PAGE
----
Out-Law / Your Daily Need-To-Know

New guide aims to help UK cyber security firms assess export risks

Out-Law News | 26 Nov 2014 | 8:00 am | 1 min. read

A new UK government-backed guide has been launched to help British cyber security firms identify and manage the risks of exporting their products and services and “reduce the likelihood of reputation damage”.

The guide, ‘Assessing Cyber Security Export Risks’ (36-page / 544 KB PDF), was published on 26 November by technology sector representative body techUK, in association with the Institute of Human Rights and Business.

The guide, which was published on behalf of the UK’s Cyber Growth Partnership, which is a taskforce representing government, industry and academia in helping UK cyber security companies increase their access to overseas and domestic markets, will also help reduce the risk of technology sold by British companies being misused, such as to perpetrate human rights abuses, techUK said.

According to techUK, the publication “is the first tech sector guidance of its kind in the world”. “It gives detailed background information and a framework to help companies develop their due diligence processes, manage human rights risks and identify national security risks.”

The head of cyber, justice and emergency services for techUK Ruth Davis said: “Cyber security technologies are crucial for us to enjoy the benefits brought by the internet but some also have the potential to be misused. We need to prevent them falling into the wrong hands, leading to human rights abuses or the undermining of UK national security. Businesses have a responsibility to protect human rights and uphold national security. The Cyber Growth Partnership has produced this guidance to help UK companies fulfil this responsibility as they work for growth overseas.”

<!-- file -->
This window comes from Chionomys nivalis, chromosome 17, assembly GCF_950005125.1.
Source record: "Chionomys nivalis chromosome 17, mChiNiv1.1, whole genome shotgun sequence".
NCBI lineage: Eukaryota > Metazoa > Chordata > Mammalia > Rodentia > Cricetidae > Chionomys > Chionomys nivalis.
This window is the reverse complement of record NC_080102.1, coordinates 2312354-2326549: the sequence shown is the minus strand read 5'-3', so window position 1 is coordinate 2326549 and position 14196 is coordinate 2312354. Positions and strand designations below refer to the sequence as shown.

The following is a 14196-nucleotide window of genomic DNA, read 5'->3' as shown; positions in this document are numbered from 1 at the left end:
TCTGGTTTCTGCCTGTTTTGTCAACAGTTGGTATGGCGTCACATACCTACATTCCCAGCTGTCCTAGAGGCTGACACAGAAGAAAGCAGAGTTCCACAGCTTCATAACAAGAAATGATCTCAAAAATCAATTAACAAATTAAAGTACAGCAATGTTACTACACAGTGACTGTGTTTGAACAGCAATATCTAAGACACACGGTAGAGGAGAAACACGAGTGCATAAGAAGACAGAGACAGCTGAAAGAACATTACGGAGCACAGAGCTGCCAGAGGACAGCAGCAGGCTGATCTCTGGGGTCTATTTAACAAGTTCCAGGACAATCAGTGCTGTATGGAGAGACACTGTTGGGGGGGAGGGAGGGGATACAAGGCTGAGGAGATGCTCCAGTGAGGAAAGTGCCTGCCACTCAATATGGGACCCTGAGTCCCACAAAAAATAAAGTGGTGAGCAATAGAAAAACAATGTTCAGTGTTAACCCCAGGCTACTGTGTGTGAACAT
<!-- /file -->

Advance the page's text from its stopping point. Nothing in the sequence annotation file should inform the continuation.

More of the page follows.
Davis said: “The advice in this document is designed to help companies reduce reputational risk and to have confidence in the deals they make.”

The guide sets out a risk assessment process that helps firms review the “capabilities of the product or service they want to export and how it could be used by purchasers”. The guide also examines political and legal frameworks of potential export markets and offers advice on evaluating potential business partners and re-sellers.

UK minister for culture and digital industries Ed Vaizey, who co-chairs the Cyber Growth Partnership with the chief executive officer of UK-based telecoms firm BT, Gavin Patterson, said the guide is a “valuable and accessible tool which will help British companies respond with confidence to opportunities in the global cyber security market”.